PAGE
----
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The RSPCA has issued a warning to the public after a potentially ‘aggressive’ badger was seen chasing after dogs and pedestrians in a park.
The footage showed a badger wandering after people and their pets at Cannock Chase Country Park, West Midlands, on Monday (2 May).
While badgers are usually nocturnal, this one could be seen following dogs around in broad daylight, at one point coming dangerously close to a French bulldog.
The badger then set its sights on a woman crossing over water via stepping stones, tailing her as she speeds up to try and get away.
It then wandered off onto a grass embankment, before reemerging back onto the public bath, heading into the woodland area shortly before the clip ends.
After the video was shared online by local Ben Clay, the RSPCA has confirmed that the badger’s behaviour is not normal, telling people and dogs to stay away.
The charity: "This is not normal behaviour for a badger, who are nocturnal and wouldn’t usually be seen in open daylight walking amongst people.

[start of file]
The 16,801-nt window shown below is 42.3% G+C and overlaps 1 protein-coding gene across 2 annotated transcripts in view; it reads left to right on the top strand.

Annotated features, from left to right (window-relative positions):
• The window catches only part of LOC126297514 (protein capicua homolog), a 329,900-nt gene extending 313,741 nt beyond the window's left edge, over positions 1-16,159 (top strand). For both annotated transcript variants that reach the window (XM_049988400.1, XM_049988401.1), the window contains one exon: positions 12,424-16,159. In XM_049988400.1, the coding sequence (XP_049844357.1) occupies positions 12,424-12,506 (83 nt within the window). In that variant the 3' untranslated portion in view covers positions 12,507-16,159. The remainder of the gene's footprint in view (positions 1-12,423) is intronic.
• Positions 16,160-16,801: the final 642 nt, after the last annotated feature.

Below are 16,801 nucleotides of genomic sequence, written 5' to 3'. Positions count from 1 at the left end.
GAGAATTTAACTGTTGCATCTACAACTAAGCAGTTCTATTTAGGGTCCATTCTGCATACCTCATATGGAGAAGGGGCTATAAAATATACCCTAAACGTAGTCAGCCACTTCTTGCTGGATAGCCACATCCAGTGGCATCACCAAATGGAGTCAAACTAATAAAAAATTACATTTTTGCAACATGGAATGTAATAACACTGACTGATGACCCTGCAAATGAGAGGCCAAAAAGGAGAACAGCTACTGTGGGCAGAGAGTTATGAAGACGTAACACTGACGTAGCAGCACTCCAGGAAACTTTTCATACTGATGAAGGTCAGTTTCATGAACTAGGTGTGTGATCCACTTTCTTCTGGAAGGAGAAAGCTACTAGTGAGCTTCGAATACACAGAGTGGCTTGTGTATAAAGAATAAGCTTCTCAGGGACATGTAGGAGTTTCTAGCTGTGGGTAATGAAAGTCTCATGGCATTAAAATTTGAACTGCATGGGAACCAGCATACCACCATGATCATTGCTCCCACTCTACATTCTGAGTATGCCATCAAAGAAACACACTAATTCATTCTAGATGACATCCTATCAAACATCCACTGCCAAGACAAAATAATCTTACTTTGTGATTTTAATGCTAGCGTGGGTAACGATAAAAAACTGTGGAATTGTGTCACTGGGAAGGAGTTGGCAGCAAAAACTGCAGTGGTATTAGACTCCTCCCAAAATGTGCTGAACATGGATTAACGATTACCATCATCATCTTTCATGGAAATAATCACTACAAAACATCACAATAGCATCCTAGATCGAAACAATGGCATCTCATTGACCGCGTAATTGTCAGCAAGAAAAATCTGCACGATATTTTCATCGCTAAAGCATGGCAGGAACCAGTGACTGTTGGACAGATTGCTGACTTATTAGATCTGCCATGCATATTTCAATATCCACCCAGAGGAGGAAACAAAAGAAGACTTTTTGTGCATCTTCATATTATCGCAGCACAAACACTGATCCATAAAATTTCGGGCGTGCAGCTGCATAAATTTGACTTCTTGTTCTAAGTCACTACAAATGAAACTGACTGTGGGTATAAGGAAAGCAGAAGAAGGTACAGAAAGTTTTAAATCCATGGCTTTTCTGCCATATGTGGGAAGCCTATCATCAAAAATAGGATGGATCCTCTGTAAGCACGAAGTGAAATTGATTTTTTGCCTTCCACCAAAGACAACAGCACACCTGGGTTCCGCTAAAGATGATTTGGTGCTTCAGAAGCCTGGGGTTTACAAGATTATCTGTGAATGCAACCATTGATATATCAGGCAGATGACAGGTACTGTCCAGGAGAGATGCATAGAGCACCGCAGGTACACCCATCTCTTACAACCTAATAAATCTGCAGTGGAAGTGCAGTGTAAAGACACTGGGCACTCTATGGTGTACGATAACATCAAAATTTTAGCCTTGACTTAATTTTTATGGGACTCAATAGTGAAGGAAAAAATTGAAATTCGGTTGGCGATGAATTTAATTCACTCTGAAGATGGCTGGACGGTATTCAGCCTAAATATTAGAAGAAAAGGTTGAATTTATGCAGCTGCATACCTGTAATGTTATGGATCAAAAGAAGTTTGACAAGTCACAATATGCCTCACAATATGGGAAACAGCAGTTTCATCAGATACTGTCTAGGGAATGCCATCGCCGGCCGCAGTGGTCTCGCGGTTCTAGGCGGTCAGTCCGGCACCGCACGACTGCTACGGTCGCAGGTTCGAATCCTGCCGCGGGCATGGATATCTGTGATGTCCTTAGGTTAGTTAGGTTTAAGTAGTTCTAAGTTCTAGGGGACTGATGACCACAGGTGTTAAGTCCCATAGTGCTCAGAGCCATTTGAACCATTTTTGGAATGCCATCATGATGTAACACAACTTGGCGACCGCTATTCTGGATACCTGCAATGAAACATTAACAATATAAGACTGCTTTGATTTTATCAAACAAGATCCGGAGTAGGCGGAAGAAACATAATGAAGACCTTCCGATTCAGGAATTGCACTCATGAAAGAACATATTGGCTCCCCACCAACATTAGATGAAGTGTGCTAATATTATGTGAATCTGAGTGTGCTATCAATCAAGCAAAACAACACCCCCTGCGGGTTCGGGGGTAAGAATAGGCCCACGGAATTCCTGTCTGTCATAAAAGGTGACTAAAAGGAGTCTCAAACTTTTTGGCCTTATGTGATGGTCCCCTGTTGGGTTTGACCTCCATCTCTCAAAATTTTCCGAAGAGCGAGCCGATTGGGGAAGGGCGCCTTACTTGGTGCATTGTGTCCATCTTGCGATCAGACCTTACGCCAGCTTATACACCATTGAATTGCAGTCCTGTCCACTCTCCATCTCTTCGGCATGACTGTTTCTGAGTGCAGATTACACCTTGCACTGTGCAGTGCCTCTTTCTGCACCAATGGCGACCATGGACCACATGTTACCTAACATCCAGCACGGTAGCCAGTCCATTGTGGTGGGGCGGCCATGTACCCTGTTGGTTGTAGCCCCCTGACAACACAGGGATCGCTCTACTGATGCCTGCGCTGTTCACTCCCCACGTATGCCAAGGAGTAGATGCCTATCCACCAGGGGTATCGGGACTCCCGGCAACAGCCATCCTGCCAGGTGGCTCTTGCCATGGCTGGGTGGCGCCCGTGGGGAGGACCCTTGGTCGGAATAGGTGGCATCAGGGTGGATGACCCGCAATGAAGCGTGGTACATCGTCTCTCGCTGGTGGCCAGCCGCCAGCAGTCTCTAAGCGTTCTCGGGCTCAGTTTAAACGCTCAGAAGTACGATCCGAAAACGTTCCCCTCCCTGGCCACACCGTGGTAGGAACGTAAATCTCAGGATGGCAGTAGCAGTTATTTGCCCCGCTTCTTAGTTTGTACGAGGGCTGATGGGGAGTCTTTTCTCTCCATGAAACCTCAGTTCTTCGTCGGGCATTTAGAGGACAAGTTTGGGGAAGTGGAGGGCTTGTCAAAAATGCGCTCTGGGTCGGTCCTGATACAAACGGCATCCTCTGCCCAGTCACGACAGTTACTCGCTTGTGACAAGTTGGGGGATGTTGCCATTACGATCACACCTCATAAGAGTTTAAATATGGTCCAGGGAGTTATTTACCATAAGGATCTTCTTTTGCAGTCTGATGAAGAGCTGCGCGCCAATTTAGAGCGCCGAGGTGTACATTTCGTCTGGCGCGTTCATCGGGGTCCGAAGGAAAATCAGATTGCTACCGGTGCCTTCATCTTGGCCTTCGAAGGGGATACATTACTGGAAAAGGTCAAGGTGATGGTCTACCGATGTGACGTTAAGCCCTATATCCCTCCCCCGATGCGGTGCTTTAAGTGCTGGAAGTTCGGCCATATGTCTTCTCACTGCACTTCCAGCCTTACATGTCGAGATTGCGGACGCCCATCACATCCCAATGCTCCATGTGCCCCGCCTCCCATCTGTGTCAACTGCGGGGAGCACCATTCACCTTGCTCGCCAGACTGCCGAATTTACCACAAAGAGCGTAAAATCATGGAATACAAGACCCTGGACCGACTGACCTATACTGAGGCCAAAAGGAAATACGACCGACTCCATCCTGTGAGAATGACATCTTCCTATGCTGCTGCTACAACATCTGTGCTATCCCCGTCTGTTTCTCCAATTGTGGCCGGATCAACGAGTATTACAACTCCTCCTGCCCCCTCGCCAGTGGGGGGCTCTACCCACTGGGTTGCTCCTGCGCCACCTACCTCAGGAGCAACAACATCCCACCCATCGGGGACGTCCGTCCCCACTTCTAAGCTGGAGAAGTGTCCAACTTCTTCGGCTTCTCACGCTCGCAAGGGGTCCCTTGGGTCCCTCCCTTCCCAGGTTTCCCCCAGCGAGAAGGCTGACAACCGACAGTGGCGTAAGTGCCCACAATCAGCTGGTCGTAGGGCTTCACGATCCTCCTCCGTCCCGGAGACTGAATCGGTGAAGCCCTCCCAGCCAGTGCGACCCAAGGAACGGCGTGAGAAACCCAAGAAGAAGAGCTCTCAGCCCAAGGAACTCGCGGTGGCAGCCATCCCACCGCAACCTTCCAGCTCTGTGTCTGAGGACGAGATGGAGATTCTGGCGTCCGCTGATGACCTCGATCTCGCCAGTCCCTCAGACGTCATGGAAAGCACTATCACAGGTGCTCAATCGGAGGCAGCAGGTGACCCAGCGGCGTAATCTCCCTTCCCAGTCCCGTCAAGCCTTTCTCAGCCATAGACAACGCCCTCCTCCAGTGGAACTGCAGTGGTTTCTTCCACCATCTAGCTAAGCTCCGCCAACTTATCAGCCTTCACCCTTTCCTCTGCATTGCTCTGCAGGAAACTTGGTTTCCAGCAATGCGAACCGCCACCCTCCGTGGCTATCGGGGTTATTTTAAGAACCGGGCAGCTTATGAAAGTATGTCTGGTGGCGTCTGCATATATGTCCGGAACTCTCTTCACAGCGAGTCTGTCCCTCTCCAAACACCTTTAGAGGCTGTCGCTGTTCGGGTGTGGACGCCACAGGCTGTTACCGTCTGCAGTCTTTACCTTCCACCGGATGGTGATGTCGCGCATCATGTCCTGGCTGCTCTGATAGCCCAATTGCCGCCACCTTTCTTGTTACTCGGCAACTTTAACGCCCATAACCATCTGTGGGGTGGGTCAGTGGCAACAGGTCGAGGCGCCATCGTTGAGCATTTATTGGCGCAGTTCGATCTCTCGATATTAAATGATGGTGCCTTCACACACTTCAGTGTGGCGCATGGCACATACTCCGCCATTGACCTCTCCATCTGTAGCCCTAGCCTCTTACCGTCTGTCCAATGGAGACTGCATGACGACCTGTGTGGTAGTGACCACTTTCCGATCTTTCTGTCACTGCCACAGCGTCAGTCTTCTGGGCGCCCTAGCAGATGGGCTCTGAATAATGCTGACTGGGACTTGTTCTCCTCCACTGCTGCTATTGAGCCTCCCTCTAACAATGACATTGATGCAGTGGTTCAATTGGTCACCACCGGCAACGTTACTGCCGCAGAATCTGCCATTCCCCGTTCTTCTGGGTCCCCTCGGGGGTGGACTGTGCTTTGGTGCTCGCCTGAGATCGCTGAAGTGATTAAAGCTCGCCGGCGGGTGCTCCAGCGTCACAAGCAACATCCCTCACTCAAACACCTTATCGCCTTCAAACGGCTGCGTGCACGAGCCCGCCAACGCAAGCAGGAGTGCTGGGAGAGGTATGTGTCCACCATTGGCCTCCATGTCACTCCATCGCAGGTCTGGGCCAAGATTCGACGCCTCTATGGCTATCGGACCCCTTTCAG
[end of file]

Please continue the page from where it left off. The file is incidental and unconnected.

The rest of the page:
“The RSPCA would advise that if anyone sees this badger - or any other - behaving like this, to keep a distance, and to keep dogs well away.
"It may well be disoriented and could be unpredictable and aggressive.
“If you see a badger you have concerns about please call the RSPCA’s emergency line on 0300 1234 999."
After filming the bizarre scenes at Cannock Chase, Clay shared it on social media later that day, writing: “Little badger came out to play at stepping stones in Cannock Chase.”
The video has since gained more than 370,000 views, and almost 1,300 comments from viewers expressing their concerns.
One person wrote: “Might be worth a report to the RSPCA, that is not normal behaviour.”
Someone else said: “That’s not a good thing. That’s either a sick badger or one that someone has hand raised and released for some insane reason.”
A third commented: “It’s most probably riddled with TB acting like that in broad daylight and looks thin to me.”
A fourth said they were ‘pleased no one got too close’, while another added: “Poor thing, clearly something is wrong with him.”
According to the RSPCA, badgers are mostly nocturnal but cubs may be seen foraging during daylight during summer if food is scarce.
The charity also said they are ‘highly territorial’, meaning fights between badgers for territory are ‘fierce and can cause injury’.
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